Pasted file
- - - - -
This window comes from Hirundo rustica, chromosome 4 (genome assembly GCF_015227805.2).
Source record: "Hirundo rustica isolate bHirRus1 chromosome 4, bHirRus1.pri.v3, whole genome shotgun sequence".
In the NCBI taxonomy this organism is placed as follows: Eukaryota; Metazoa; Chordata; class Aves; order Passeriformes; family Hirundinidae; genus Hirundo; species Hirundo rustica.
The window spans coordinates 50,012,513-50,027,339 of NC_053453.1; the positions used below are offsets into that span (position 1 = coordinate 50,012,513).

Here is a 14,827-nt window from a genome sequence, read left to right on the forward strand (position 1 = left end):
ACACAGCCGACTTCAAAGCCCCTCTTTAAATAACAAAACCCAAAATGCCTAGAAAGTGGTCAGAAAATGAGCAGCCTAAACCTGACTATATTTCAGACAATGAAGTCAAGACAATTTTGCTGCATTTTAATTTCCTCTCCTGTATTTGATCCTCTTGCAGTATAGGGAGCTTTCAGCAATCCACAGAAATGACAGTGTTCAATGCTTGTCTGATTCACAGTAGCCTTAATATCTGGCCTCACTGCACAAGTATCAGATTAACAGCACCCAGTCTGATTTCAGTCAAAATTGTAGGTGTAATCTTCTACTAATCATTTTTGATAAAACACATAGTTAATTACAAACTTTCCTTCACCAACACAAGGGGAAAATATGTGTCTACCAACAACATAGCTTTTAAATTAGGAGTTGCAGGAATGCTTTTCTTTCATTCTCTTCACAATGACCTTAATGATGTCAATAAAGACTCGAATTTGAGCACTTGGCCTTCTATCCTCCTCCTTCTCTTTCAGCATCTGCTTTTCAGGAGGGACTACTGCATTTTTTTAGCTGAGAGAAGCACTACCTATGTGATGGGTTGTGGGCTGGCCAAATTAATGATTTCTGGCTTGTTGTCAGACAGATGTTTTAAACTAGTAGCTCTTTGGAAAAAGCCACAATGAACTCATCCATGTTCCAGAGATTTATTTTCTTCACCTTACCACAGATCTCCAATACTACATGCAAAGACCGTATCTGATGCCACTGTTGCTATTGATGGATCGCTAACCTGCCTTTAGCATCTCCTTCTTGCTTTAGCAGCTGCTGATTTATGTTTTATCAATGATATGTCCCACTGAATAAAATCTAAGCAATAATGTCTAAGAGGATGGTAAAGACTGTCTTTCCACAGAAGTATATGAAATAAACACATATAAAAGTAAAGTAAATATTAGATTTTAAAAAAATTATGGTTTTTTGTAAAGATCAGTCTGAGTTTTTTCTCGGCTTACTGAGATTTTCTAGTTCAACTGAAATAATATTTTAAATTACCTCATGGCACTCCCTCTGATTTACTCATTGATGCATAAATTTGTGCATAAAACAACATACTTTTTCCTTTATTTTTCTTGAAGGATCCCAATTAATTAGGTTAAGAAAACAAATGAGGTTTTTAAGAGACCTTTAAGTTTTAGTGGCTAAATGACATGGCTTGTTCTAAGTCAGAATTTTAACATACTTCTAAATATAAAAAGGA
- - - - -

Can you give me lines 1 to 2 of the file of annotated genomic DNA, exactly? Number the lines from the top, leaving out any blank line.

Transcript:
This window comes from Hirundo rustica, chromosome 4 (genome assembly GCF_015227805.2).
Source record: "Hirundo rustica isolate bHirRus1 chromosome 4, bHirRus1.pri.v3, whole genome shotgun sequence".